Spirits Burning & Michael Moorcock -
The End of All Songs Pt 1

(CD 2023,74:31, Purple Pyramid Records)

The tracks:
  1- The End Of All Songs(4:25)
  2- Try And Try Again(5:27)
  3- Child Of The Moon(3:38)
  4- Paleozoic Eons(3:56)
  5- Guild Of Temporal Adventurers(6:32)
  6- You Have Learned (To Love The End Of Time)(1:25)
  7- All Is Well(4:10)
  8- Paradise Wings In Flight(2:45)
  9- Your Message Of Doom(4:07)
10- It Is Everything(5:50)
11- Building A Bad Scene(5:15)
12- Sanctuary(5:00)
13- Chances Our(3:35)
14- The Price We Pay(4:02)
15- Second Thoughts(3:08)
16- Don't Concern Yourself With The End Of The World(5:36)
17- Each Vehicle Has Two Eyes(5:38)

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Spirits Burning is a US based space rock collective led by Don Falcone, who has close links with bands such as Hawkwind and Blue Öyster Cult. In fact, it is BOC's Albert Bouchard who plays a major role in this album which is a collaboration with legendary fantasy write/art rock icon Michael Moorcock.

Falcone has assembled an all-star cast for this album that follows 2020's The Hollow Lands. Among the dramatis personae are Buck Dharma (BOC), Alan Davey and Bridget Wishart (Hawkwind), Paul Rudolph (Pink Fairies), Chas Cronk (The Strawbs), Erin Bennett (EBB), members of The Damned, Camper Van Beethoven and Tangerine Dream.
The result is a diverse collection of contrasting cosmic chapters, taking the listener on a musical journey depicting Moorcock's lyrics and storyline.

It is the poem Dregs by tragic Victorian poet Ernest Dowson, which provides the title and the lyrical content of opener The End of Every Song which very much sets the tone for the album, its cosmic sounds, a shuffling rhythm, towering chorus and lead vocals from Dharma its main points of interest.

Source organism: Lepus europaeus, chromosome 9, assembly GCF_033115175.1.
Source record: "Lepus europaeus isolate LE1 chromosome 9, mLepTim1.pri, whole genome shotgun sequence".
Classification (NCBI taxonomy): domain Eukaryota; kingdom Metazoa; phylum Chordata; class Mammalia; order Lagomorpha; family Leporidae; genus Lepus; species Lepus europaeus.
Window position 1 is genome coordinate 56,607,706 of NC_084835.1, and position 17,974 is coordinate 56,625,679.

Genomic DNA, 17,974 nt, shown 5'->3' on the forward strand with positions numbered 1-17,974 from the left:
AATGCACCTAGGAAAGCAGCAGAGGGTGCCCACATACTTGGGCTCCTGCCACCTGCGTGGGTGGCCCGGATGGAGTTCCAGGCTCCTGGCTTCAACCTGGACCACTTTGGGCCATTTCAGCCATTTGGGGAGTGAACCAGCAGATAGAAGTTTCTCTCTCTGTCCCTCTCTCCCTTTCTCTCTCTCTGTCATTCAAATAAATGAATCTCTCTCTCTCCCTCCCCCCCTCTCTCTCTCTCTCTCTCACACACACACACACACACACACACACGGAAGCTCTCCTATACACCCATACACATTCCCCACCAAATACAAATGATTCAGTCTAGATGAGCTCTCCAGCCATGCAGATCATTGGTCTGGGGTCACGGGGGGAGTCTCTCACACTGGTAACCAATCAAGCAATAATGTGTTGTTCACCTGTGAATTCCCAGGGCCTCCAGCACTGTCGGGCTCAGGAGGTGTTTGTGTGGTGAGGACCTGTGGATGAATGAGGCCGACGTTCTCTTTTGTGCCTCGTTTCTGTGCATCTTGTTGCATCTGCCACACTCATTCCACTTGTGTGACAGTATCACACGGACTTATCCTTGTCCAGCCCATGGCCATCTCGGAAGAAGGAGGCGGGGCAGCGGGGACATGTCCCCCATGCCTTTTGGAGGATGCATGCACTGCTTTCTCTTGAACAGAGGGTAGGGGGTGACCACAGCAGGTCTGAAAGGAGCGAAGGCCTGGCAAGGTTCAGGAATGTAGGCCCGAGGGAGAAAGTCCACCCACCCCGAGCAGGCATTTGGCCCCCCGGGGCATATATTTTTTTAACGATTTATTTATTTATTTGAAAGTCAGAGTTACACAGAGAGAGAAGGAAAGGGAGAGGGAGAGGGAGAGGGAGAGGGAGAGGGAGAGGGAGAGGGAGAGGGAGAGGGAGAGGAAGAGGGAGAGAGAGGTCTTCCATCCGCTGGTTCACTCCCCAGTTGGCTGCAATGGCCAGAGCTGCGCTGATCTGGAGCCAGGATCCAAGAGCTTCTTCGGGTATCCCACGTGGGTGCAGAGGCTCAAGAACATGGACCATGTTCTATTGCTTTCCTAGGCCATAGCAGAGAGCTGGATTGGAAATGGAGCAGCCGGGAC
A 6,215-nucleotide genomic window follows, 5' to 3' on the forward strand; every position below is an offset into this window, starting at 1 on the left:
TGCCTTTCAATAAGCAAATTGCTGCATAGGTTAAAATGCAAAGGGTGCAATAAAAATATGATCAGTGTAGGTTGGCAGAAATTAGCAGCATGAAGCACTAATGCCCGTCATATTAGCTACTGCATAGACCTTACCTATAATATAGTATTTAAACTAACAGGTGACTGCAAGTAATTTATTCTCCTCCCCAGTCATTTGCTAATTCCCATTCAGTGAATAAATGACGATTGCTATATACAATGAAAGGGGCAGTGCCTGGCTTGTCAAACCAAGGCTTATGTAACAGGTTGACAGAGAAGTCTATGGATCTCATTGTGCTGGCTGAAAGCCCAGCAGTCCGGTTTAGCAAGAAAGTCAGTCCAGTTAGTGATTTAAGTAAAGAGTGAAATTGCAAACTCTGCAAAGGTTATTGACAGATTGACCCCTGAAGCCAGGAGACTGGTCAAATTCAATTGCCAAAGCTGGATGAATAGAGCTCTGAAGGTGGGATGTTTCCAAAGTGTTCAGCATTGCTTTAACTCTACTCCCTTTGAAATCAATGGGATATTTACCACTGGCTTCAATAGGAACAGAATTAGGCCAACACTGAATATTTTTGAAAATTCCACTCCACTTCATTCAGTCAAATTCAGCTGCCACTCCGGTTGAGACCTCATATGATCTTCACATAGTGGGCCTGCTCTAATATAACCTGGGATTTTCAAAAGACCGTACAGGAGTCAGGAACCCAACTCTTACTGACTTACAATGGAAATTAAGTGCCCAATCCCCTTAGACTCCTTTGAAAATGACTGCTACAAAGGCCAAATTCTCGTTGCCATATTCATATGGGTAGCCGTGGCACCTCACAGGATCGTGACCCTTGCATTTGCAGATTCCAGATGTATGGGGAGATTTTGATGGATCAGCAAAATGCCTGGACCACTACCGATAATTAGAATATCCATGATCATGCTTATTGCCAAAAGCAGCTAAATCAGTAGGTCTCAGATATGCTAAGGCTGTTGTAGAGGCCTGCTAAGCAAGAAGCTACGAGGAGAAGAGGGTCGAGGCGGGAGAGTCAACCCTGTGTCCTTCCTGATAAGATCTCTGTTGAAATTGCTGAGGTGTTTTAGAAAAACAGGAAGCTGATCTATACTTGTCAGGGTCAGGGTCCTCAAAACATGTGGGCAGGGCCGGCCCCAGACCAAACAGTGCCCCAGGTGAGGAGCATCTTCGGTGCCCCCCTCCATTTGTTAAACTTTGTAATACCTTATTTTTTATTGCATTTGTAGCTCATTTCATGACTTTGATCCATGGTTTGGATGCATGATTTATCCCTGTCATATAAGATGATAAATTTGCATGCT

Try And Try Again features ringing guitar while Child Of The Moon has a more downbeat edge, a violin dominant in the song, together with a sweet female chorus before Bouchard's raspier vocals come in to continue the tale. Zingier and more upbeat, a big bassline and pinging synths bring some interesting sonics to Paleozoic Eons.
Guild of Temporal Adventurers is a more mainstream rocking song that features slightly off kilter vocals, a big guitar sound and a sonorous violin.
Have You Learned (To Love The End of Time) on which Falcone takes over lead vocals is a shorter, punchier, more dynamic song while Wishart's voice, both sung and spoken, on All Is Well, together with Jonathan Segel's violins give it slightly quirky vibe.
Paradise Wings In Flight has a spoken introduction from Moorcock that morphs into an ethereally charged soundscape with violin and synths. Your Message of Doom features Bennett on lead vocals. It elevates into a spoken soundscape, its mid-section keyboards section almost sounding like reggae.
Fabienne Shine provides the lead vocals on It Is Everything, her voice working well with its folky feel. Building A Bad Scene is a pacier, punkier song with a big beat which chugs along, building traction and drama as it goes along.
Sanctuary gallops along with a hypnotic, spacey sound and chanting in the mix.
Chances Are pares back on the headiness, David Newhouse's saxes coming to the fore together with Bouchard's distinctive voice.
Piano-led The Price We Pay is slower and more reflective, then the violin returns on Second Thoughts, together with a lively chorus.
Don't Concern Yourself With The End Of The World embraces a slightly weirder vibe. Its bubbling effects open up into a fuller, deeper sound that includes mellow synth, a chugging guitar and harmonica.
Rounding off, Each Vehicle Has Two Eyes returns to the more lyrically based song cycle and is loaded with aural effects giving it some texture.

With fabulous artwork by Rodney Matthews, it's an interesting collection of sci-fi songs that vary in conceptual quality but is worth a listen for the all-star cast.

*** Alison Reijman

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